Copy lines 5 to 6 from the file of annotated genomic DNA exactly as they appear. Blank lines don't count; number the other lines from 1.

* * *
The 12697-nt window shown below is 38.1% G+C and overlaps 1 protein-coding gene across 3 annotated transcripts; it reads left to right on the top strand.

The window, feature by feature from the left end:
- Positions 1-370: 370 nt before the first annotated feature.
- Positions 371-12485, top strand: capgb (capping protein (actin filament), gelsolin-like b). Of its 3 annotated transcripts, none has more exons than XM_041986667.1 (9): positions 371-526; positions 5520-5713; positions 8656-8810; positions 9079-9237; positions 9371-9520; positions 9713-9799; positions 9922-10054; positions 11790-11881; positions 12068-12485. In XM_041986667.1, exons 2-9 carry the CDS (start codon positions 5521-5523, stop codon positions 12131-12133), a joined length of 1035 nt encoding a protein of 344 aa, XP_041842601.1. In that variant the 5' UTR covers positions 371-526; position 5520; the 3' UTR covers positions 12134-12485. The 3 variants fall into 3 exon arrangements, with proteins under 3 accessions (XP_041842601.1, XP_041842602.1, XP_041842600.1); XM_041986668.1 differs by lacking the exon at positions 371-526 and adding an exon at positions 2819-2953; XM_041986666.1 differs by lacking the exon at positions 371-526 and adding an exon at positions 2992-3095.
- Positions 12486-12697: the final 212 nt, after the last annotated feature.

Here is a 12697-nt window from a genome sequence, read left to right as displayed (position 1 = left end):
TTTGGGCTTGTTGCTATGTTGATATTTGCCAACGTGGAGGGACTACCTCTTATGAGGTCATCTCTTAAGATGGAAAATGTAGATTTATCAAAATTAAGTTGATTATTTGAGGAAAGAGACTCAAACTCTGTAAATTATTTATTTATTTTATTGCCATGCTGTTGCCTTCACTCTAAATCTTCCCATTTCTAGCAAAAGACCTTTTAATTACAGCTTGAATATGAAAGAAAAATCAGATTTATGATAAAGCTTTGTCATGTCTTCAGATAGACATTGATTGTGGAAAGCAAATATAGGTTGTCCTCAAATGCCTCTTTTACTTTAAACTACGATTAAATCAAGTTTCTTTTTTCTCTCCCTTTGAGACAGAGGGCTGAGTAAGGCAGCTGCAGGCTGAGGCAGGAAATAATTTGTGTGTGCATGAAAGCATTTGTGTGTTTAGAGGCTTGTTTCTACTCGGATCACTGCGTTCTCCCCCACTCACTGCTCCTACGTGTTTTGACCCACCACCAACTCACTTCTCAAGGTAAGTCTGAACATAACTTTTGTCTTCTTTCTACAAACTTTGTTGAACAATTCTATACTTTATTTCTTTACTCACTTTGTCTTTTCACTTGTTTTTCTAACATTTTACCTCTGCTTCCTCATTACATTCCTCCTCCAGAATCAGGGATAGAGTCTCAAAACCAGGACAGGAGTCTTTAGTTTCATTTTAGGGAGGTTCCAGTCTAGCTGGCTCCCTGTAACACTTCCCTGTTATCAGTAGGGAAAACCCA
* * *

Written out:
- Positions 12486-12697: the final 212 nt, after the last annotated feature.

Here is a 12697-nt window from a genome sequence, read left to right as displayed (position 1 = left end):